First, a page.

Bank of England Policy Outlook: 2 August 2018

After a below-forecast June CPI print, the probability of an August rate hike fell from around 80% to around 69%, according to at least one measure.

At 2.4%, headline inflation is not far from the BoE’s 2% target rate, and core inflation has slipped lower to 1.9%. Nevertheless, this could still be enough to keep a rate hike in play this month, depending on how the data performs in the meantime. How have the latest data affected the Bank’s inflation outlook and interest rate expectations in the longer term?

Key things to watch at this meeting:

  • When will the Bank hike? Market expectations are still reasonably high for an August move, if less certain than prior to the latest inflation data. Bank of England comments and additional data releases will be key over the next two weeks in shaping those expectations further. For now, an August hike is still a contender.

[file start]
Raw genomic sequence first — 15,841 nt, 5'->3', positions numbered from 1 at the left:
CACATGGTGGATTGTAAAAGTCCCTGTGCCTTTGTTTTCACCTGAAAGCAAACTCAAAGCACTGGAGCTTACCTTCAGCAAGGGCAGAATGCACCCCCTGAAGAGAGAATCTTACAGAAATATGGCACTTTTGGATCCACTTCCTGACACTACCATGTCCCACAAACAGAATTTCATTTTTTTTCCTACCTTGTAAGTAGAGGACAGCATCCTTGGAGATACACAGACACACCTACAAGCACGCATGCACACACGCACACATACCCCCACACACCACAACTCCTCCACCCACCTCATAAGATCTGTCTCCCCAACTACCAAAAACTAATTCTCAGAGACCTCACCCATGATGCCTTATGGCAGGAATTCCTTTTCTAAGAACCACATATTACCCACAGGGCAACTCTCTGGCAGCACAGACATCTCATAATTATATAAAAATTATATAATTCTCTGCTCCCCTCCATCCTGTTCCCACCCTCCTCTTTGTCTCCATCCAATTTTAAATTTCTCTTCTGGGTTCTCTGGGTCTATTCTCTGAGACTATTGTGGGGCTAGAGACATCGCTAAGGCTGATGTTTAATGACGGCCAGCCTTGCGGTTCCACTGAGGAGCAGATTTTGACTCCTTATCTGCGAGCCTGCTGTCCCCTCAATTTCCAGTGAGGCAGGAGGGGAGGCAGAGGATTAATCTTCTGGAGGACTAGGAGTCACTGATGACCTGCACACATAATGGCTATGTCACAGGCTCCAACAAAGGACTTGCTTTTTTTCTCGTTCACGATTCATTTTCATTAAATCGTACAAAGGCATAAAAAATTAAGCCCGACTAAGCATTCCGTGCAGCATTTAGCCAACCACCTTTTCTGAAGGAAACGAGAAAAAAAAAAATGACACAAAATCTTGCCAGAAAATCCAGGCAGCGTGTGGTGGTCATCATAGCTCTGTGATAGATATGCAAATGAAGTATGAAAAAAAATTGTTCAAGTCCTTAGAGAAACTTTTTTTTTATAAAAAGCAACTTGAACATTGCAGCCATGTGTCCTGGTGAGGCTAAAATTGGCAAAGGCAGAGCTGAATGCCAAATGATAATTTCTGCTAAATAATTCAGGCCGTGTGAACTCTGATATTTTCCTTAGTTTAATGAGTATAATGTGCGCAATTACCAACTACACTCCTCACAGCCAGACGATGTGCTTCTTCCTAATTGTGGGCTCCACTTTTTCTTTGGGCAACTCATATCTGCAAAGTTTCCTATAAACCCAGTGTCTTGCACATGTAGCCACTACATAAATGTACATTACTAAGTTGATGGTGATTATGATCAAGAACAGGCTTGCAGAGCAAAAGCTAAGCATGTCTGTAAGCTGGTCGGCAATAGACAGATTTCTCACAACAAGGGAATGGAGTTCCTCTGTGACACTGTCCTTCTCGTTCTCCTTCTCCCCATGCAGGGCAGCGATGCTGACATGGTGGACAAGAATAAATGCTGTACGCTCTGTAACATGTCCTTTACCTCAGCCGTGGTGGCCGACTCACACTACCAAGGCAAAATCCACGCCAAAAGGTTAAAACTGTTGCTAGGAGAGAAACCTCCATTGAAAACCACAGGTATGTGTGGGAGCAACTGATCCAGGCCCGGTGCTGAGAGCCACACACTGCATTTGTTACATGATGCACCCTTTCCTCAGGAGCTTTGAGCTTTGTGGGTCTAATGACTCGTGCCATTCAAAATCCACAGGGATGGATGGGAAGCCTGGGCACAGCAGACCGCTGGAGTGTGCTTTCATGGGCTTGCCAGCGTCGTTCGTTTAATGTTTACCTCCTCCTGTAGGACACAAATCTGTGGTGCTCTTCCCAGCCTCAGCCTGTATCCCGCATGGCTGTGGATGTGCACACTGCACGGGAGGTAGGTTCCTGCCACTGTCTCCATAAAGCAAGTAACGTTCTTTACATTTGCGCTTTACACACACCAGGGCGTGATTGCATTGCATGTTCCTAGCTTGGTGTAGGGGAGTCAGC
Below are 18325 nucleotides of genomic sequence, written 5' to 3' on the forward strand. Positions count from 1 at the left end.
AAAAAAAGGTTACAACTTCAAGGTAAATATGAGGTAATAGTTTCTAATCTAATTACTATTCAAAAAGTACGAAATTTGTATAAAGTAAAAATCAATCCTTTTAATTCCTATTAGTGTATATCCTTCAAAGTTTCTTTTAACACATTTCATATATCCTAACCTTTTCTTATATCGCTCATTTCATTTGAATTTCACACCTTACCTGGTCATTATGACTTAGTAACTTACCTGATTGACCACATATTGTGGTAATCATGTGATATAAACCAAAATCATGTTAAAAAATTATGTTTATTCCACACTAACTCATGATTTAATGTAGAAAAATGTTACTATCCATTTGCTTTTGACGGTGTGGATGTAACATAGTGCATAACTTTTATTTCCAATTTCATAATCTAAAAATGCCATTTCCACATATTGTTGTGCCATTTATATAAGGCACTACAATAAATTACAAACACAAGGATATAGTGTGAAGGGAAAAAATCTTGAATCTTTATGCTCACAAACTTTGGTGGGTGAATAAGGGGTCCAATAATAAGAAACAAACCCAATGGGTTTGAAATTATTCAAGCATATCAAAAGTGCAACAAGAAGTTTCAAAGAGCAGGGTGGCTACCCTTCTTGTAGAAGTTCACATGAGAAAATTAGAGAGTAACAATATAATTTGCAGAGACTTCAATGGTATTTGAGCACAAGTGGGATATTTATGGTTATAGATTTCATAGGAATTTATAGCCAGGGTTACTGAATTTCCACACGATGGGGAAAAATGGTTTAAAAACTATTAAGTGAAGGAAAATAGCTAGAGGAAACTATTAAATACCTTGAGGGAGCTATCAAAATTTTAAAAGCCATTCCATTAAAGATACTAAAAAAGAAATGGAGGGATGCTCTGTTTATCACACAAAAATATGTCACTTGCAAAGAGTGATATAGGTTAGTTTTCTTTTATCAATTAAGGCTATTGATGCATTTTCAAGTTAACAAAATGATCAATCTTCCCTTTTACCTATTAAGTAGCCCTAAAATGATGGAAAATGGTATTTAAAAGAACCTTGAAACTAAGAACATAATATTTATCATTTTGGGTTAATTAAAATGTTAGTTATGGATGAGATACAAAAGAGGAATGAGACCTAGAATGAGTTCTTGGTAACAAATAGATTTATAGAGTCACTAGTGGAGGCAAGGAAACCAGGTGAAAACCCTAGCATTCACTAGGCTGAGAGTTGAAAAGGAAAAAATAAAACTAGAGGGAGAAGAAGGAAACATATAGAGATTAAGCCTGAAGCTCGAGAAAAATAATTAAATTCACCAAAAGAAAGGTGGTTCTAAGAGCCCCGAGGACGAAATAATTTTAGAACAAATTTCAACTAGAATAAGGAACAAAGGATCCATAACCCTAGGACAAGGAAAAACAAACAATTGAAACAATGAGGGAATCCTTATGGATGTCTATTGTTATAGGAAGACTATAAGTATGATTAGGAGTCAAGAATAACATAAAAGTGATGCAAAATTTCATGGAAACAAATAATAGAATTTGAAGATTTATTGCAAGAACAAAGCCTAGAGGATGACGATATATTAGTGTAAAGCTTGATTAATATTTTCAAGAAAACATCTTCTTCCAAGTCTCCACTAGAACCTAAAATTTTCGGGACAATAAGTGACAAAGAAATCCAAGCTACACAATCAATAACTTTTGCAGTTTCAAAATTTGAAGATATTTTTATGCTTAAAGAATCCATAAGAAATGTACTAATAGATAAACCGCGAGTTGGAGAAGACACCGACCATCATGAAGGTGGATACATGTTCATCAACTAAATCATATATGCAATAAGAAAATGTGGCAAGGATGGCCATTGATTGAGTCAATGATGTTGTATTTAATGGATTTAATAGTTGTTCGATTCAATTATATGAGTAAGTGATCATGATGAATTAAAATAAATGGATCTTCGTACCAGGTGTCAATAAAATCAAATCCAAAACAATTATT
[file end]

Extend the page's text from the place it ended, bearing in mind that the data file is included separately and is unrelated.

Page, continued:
• MPC vote breakdown: Whether the Bank votes to hike or hold course, what is the vote breakdown? Last meeting, Chief Economist Andy Haldane took markets by surprise when he joined Saunders and McCafferty in calling for a hike. The vote breakdown tells us not just what happened at the latest meeting but what we might expect at the next. McCafferty’s second term expires at the end of August so this marks his final meeting.
  • Guidance nuance: What guidance does the BoE provide on interest rates heading forward? It has previously indicated that interest rates are likely to move only gradually and to a limited extent.



Next BoE meeting dates: 2 Aug, 13 Sep, 1 Nov, 20 Dec

BoE inflation target rate: 2%

Key words:

(definitions taken/adapted from Investopedia)

Hawkish/hawk: Policymaker who favours higher interest rates to curb inflation

Dovish/dove: Policymaker who favours low interest rates to encourage economic growth/inflation

The Consumer Price Index (CPI) is a measure that examines the weighted average of prices of a basket of consumer goods and services, such as transportation, food and medical care. It is calculated by taking price changes for each item in the predetermined basket of goods and averaging them.

Inflation has recently outpaced wage growth, leading to negative real wage growth.